1.

    Alone I arrive, walking from Frederick

    over the gaps, across gentle hills

    out onto a knoll

    to view this burnished landscape.

    Before me I see

    countless writhing rows

    of indiscernible shapes

    gathered in terrible rituals

    mid fire and smoke

    that darken the sun.

    From distant corners I hear

    the rhythmic thudding of cannon,

    and from fields

    astir with figures converging

    the eery muffled rumbling of drums.

    From behind, hoofing sod aloft

    couriers gallop past

    straightway into throngs

    to where ruffled flags slant,

    to men mounted, with swords drawn,

    about to unleash their flexing lines

    to collide with columns coming on.

    I watch them shift and fan

    then clash head-on

    as distant volleys crackle

    in long orange ribbons

    where smoke is rising

    after which shattered lines rejoin

    like healed limbs,

    smaller now but whole,

    to lunge once more

    into spiraling bursts of yellowy orange.

    Is that a cornfield on the distant plain

    not far from where the spire stands?

    I see stalks moving like men

    advancing and falling back

    in wild infernal whirling,

    savage yelling ripping through space.

    Before my eyes that field of green

    being reaped now by frenzied swathings

    turns brown, then grayish,

    is slashed and shredded,

    then ravaged in geysers of fire.

    I see you, man in blue, your back to me

    in haste your lines plunge forward

    like waves, cresting and curling

    to splash in smoky spume onto a road

    that cuts the fields in two

    Facing you there in sunken trences

    long streaks of reddish gold

    bursting in ordered alternation

    repelling your forward drive

    you fall where carnage itself piling high

    staves off all further slaughter.

    And far off to my left

    a long snakelike movement

    bloats at a bridge

    behind which the hills with fire erupting

    become hells crucible spurting its flow

    of fiery orange

    from ten thousand pores

    toward that stony arched crossing.

    On this side amassed,

    clotted masses surge and retract

    propeling one small bluish artery

    into that brimming inferno

    to thrust its way forward,

    unscathed it seems,

    as if being ushered through

    some slender shielding sheath.

    As they advance

    random shooting stutters,

    from farther distance fired.

    Then of a sudden,

    from nowhere at my left,

    I observe one last

    yelping onslaught,

    one vicious blitz.

    What had advanced

    seeks refuge now

    falling back to the bridge,

    to protecting water.

    As with the suddenness of their arrival,

    the spirited chargers quit the field,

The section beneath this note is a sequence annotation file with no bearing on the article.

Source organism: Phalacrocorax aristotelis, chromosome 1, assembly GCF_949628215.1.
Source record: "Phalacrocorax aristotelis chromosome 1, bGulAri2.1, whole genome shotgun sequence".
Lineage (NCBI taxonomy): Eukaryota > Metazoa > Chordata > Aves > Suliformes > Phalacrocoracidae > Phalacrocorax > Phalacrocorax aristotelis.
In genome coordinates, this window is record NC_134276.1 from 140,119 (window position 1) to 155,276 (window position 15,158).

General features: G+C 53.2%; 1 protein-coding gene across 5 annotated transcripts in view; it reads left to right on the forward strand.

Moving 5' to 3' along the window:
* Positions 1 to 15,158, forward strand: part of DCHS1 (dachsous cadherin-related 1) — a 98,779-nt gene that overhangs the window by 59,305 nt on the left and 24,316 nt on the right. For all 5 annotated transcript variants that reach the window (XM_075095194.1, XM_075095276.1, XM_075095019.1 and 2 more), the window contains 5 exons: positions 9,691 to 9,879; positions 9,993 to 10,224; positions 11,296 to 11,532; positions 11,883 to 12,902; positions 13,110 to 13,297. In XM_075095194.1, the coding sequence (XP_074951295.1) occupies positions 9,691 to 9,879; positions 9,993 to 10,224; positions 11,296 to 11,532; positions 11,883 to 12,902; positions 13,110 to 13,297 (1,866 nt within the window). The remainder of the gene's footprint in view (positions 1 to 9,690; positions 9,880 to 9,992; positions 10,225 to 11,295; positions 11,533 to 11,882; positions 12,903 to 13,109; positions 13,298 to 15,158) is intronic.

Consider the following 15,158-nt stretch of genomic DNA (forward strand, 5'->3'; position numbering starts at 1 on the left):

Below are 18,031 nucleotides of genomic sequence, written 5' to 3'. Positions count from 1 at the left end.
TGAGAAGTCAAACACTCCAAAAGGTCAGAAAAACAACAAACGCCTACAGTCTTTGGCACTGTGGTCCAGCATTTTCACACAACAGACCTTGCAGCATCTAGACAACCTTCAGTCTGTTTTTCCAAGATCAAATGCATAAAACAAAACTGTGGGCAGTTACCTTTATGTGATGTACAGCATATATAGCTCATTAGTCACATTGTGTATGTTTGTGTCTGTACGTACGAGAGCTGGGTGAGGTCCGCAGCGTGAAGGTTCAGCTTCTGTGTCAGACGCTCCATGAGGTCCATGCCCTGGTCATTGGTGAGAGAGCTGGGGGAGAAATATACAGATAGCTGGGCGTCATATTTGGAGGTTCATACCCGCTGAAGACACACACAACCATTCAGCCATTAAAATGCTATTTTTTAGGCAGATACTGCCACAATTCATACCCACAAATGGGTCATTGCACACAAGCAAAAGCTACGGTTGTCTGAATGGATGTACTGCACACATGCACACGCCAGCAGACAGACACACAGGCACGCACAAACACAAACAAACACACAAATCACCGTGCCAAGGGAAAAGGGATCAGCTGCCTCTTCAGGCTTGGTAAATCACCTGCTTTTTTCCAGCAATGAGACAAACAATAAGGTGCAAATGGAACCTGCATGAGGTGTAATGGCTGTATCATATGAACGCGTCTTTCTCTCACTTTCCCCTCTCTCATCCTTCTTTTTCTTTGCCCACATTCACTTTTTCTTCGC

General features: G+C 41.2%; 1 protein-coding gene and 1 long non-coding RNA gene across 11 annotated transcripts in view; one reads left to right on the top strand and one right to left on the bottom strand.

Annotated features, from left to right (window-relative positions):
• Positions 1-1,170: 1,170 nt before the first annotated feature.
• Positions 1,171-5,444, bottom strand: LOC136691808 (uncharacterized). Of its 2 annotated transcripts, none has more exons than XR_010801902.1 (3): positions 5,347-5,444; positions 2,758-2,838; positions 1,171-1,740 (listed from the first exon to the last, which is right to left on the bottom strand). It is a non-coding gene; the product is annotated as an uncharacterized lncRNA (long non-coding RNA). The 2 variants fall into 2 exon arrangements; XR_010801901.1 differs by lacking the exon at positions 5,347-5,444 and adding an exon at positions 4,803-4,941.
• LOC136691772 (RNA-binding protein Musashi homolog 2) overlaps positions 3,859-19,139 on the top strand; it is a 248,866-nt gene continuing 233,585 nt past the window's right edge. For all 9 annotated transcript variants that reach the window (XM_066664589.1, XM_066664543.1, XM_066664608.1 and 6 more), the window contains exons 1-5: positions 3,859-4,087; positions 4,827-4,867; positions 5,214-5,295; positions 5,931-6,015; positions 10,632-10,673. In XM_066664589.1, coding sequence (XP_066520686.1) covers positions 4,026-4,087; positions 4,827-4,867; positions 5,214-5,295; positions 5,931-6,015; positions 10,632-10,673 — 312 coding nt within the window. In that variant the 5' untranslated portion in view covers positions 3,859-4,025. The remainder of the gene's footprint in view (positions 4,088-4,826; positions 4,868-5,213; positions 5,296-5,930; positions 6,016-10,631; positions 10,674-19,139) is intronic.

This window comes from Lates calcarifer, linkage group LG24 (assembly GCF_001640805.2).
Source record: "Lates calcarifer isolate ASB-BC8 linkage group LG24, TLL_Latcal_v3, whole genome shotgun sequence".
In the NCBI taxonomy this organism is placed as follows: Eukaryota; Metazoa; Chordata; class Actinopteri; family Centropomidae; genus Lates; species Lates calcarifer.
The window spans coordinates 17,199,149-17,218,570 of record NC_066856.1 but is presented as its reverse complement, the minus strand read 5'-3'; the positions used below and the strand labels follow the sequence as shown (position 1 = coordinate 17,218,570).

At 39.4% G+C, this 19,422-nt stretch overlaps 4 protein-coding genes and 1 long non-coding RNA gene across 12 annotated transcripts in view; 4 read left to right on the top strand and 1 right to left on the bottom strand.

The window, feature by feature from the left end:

scamper back up over their hill.

    Then a moaning quiet

    settles over the fields,

    as night sets in.

    2.

    From what vision am I awakening?

    These are but fields, hills.

    There a church, a bridge.

    But linger here, listen to silence.

    Hear it speak

    of homage, of loss, of gratitude.

    Silence hovering over sacred soil,

    a canopy spread over rituals

    once performed here,

    a sanctuary of silence

    enshrining that offering, that oblation,

    that began to make us whole.

    Forbid all levity here!

    Bar all distraction!

    Ban every cloaked entrepreneur!

    Granite, even marble disturb.

    There is no enactment

    no fitting into frames.

    Silence alone befits this hallowed space

    as does the hidden violet

    that blooms for you in spring,

    for you who left your life here

    that dire September seventeen

    eighteen hundred and sixty-two.

    You, unknown, unsung brothers mine

    from Georgia, Connecticut and Carolina.

    As does the windhover riding the air

    on wingsbeats stalwart and soft

    holding perfectly still

    above the plot where you fell,

    a crest of valor, a living monument

    emblazoned on high for you

    valiant brothers mine

    from Tennessee, Maryland and Iowa.

    As does the lark

    climbing aloft on eager wings

    as morning dawns

    trilling scales of gratitude to you

    for daring to die

    for convicions you held,

    contrary, insoluble

    until that war you waged

    for those before you,

    for those who followed,

    gentle brothers of mine

    from Texas, Mississippi and Rhode Island.

    As does that ancient tree on the slope

    standing yet on weary feet,

    the aged veteran, presenting arms,

    still saluting you whom he saw fall,

    himself to fall, last of all,

    gallant brothers mine

    from Pennsylvania, Ohio and Arkansas.

    As does the solitary girl

    who with grace walks the fields,

    her head erect, her feet treading soil

    moistened with the spirit

    soaked into it with the blood you shed.

    She takes strength from it to live

    despite loss, grief and pain.

    Your gift to her, dear brothers mine

    from Wisconsin and Alabama and Maine.

    As does the murmuring water in the stream

    that winds through these Maryland fields,

    the living, pulsing emblem,

    the watery banner unfurled,

    Holocaust inscribed thereon